Does a California Landlord Pay for Pest Control on a Rental?

Landlords have a legal responsibility to pest control.
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If you've seen creepy crawling critters in your rental apartment or house, you're probably wondering, what is the landlord's responsibility for pest control? While landlords usually have a legal obligation to provide some pest and vermin control, other mitigating circumstances may modify or even relieve them of this duty. Their responsibilities may also vary depending on where in California you're located.


Pest Control: Tenant or Landlord?

As a tenant, it's essential to know what the situations in which you might be liable for this task are. Furthermore, you have specific responsibilities when it comes to maintaining and caring for your leased or rented home that may negate your landlord's duties.

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The short answer is that pest control falls under a landlord's set of legally bound obligations for all of their rented properties. However, these rules are very specific. California landlords aren't always responsible for all types of vermin.


Responsibility by Vermin Type

One of the most common pest control issues with home rentals is that of invasive cockroaches. Because they are considered to be the most common problematic critter in California rentals, landlords must provide ongoing treatment against cockroaches. If you see a roach, call your landlord. You may also want to ask what they do to prevent roaches before signing your lease.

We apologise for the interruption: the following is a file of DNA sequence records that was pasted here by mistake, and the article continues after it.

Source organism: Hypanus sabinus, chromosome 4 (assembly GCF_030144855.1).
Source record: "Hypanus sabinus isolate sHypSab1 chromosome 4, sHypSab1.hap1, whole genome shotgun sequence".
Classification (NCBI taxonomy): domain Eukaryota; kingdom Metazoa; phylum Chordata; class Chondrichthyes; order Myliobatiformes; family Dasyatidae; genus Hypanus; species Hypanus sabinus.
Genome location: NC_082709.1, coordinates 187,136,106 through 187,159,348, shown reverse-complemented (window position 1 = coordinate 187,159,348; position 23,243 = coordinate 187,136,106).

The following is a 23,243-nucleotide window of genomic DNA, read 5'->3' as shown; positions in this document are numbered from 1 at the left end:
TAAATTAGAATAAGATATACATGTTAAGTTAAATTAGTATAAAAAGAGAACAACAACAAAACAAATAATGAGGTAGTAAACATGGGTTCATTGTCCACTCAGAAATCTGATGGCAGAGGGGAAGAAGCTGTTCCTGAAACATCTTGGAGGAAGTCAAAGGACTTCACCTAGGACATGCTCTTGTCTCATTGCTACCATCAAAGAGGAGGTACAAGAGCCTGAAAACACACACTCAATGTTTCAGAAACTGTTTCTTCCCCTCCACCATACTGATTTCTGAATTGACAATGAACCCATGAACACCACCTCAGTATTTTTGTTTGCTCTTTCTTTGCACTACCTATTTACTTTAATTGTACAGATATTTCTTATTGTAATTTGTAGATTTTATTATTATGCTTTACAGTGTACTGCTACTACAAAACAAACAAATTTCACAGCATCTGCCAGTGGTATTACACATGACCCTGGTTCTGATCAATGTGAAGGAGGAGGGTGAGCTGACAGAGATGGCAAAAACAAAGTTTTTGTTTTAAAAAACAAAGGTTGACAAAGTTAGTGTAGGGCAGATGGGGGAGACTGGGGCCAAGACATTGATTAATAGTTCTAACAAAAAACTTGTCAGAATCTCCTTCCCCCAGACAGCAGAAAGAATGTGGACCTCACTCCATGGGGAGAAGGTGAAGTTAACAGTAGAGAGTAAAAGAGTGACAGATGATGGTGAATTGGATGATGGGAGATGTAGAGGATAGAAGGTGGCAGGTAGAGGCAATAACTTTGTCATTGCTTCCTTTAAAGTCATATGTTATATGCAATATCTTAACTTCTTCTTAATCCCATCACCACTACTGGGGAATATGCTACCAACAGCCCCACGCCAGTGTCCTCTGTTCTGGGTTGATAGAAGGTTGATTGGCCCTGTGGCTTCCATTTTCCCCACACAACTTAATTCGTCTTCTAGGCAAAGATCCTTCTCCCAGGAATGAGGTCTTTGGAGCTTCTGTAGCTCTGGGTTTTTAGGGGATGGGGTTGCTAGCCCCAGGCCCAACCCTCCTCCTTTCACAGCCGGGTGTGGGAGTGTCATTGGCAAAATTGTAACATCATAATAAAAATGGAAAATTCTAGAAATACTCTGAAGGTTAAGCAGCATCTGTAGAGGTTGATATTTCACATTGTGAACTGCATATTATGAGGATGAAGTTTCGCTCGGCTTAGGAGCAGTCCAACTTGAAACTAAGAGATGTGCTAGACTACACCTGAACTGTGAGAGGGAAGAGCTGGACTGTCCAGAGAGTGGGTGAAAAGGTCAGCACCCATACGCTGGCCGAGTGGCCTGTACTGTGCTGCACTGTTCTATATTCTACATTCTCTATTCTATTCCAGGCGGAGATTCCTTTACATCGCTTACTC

If the property has a history of mice and other rodents, then the landlord is also legally responsible for treating them. If you live in an area prone to mice, such as on a grassy property, then this becomes the landlord's obligation, as well. The same goes for ants; if the property has a history of ants or has had any evidence of ants before you move in whatsoever, then your landlord also needs to provide coverage. When you tour the property, look for ant traps. As far as other pests and vermin are concerned, it depends greatly on your region, the property's history and your lease agreement.


Have a discussion with the landlord about the property's history and what they're planning to do to prevent vermin and pests before you sign the lease. That way, there won't be any misunderstandings in the future and you can rest easy knowing that your home and belongings are well protected.

What Circumstances Change a Landlord’s Obligations?

Several things can change a landlord's obligations when it comes to pest and vermin control. The biggest one that you, as a tenant, must be aware of is improper cleaning or maintenance of the property. According to California Legislative Information, these circumstances fall under California Civil Code 1941.2.


Suppose you fail to keep the kitchen in relatively good order or don't take the garbage out regularly. In that case, you may void your landlord's obligations, because they can reasonably argue that the infestation is because of your negligence. Landlord responsibility for pest control, therefore, isn't the whole story; your efforts are also required.

Other Pest Control Considerations

In addition to cleaning your kitchen and taking out your garbage, you must also avoid clutter and anything else that may cause pest control to become your responsibility. It's a good idea to take proper precautions; that way, if there ever is a problem, you know you won't be liable.


Keep in mind as well that the burden of proof in these circumstances falls on the landlord. They must be able to prove that your negligence or sloppiness caused the infestation, not the other way around.